File: INSTALL

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                 GNU GO INSTALLATION INSTRUCTIONS

Get the most recent tar file from ftp.gnu.org or a mirror (see
http://www.gnu.org/order/ftp.html for a list).

Untar the sources, change to the directory gnugo-3.0.0. Now do:

   ./configure [OPTIONS]
   make

The most important configure options, cache size, default level
and dfa will be explained in detail below. For example

   ./configure --enable-cache-size=32 --enable-level=8

creates a 48 Mb cache in RAM and sets the level to 8.  Both these
defaults can be overridden at run time.

If you do not specify any options, the default level is 10 (highest
supported) and the default cache size is 16. 

If you have a slow machine or find GNU Go too slow you may want
to decrease the default level. At level 8 the engine is

Increasing the cache size will improve performance up to a point ---
once the cache is so large that it cannot be kept in RAM, GNU Go will
start swapping (characterized by frequent hard drive accesses) and
performance will degrade.

You have now made a binary called interface/gnugo. Now
(running as root) type

   make install

to install gnugo in /usr/local/bin. This will also install the man
page gnugo.6 into /usr/man/man6.

There are different methods of using GNU Go. You may run it from the
command line by just typing:

   gnugo

but it is nicer to run it using CGoban 1 (under X-Windows) or Jago
(on any platform with a Java runtime environment).

Obtain the most recent version of CGoban 1 from Bill Shubert's web site:
http://www.inetarena.com/~wms/comp/cgoban. The CGoban version number
MUST be 1.9.1 at least or it won't work. CGoban 2 will not work.

See the README file for instructions on how to run GNU Go from Cgoban.

                          RAM CACHE

By default, GNU Go makes a cache of 16 Megabytes in RAM for its
internal use. The cache is used to store intermediate results during
its analysis of the position.

Increasing the cache size will often give a modest speed improvement.
If your system has lots of RAM, consider increasing the cache
size. But if the cache is too large, swapping will occur,
causing hard drive accesses and degrading performance. If
your hard drive seems to be running excessively your cache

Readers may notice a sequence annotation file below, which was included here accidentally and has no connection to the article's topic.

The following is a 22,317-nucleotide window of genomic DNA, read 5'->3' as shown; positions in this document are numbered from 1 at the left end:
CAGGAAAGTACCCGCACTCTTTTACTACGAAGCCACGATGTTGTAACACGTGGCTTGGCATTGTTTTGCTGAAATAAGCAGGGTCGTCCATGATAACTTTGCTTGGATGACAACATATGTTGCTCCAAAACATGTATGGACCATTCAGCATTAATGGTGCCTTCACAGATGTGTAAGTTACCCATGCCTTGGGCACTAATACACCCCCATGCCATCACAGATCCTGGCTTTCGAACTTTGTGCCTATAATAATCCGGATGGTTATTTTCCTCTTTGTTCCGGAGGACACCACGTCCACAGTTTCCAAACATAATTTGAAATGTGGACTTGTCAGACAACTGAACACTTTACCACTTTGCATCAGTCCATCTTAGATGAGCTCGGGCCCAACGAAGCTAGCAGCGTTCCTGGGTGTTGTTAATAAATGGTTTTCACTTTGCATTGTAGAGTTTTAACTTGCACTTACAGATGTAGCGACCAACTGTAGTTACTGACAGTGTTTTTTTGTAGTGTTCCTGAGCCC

may be too large. On GNU/Linux systems, you may detect swapping
using the program 'top'. Use the 'f' command to toggle SWAP
display.

You may override the size of the default cache at compile time 
by running one of:

   ./configure --enable-cache-size=n

To set the cache size to n. For example

   ./configure --enable-cache-size=48

creates a cache of size 48. If you omit this, your default
cache size will be 16. You must recompile and reinstall GNU Go
after reconfiguring it by running make and make install.

You may override the compile-time defaults by running gnugo with
the option `--cache-size n', where n is the size (in megabytes) of 
the cache you want, and `--level n' where n is the level desired.
We will discuss setting these parameters next in detail.

                        DEFAULT LEVEL

GNU Go can play at different levels. Up to level 10 is
supported. At level 10 GNU Go is much more accurate but takes
an average of about 1.6 times longer to play than at level 8.

The level can be set at run time using the --level option.
If you don't set this, the default level will be used. You
can set the default level with the configure option
--enable-level=n. For example

./configure --enable-level=9

sets the default level to 9. If you omit this parameter,
the compiler sets the default level to 8. We recommend
using level 10 unless you find it too slow. If you decide
you want to change the default you may rerun configure
and recompile the program.

                            DFA

If you './configure --enable-dfa' you get the experimental DFA
(Discrete Finite-State Automata) pattern matcher. This will
result in a faster engine. The option is considered
experimental because it is new and harder to debug but sufficiently
tested that it is probably safe.

                            WINDOWS

Windows installation is described in a separate file, called WINDOWS.

                           MACINTOSH

If you have Mac OS X you can build GNU Go using Apple's compiler, 
which is derived from GCC. We recommend adding the flag -no-cpp-precomp
to CFLAGS.

                          THE MANUAL

You can obtain  a printed copy of the  manual by running 'make
gnugo.ps' in  the doc/ directory, then  printing the resulting
postscript file  @file{gnugo.ps}. The manual  contains a great
deal of information about the algorithms of GNU Go. The first
few sections serve as a user's manual.

On platforms supporting info documentation, you can usually
install the manual by executing `make install' (running as
root) from the doc/ directory. The info documentation can
be read conveniently from within Emacs by executing the
command `Control-h i'.